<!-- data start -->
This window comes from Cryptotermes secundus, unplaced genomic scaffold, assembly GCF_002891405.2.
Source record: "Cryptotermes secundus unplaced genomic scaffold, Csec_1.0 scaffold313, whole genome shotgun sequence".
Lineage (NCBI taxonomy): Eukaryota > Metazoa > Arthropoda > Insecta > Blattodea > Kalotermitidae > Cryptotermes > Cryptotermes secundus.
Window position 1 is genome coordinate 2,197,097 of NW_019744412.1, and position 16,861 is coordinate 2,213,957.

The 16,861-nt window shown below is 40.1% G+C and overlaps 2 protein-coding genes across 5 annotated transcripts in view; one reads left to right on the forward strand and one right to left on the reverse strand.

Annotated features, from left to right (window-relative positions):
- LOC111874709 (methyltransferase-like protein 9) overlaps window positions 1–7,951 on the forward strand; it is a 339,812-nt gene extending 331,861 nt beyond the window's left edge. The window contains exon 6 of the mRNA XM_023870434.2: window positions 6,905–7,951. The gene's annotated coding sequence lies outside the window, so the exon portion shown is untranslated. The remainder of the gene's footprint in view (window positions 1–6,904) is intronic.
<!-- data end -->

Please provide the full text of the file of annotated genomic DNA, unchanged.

This window comes from Cryptotermes secundus, unplaced genomic scaffold, assembly GCF_002891405.2.
Source record: "Cryptotermes secundus unplaced genomic scaffold, Csec_1.0 scaffold313, whole genome shotgun sequence".
Lineage (NCBI taxonomy): Eukaryota > Metazoa > Arthropoda > Insecta > Blattodea > Kalotermitidae > Cryptotermes > Cryptotermes secundus.
Window position 1 is genome coordinate 2,197,097 of NW_019744412.1, and position 16,861 is coordinate 2,213,957.

The 16,861-nt window shown below is 40.1% G+C and overlaps 2 protein-coding genes across 5 annotated transcripts in view; one reads left to right on the forward strand and one right to left on the reverse strand.

Annotated features, from left to right (window-relative positions):
- LOC111874709 (methyltransferase-like protein 9) overlaps window positions 1–7,951 on the forward strand; it is a 339,812-nt gene extending 331,861 nt beyond the window's left edge. The window contains exon 6 of the mRNA XM_023870434.2: window positions 6,905–7,951. The gene's annotated coding sequence lies outside the window, so the exon portion shown is untranslated. The remainder of the gene's footprint in view (window positions 1–6,904) is intronic.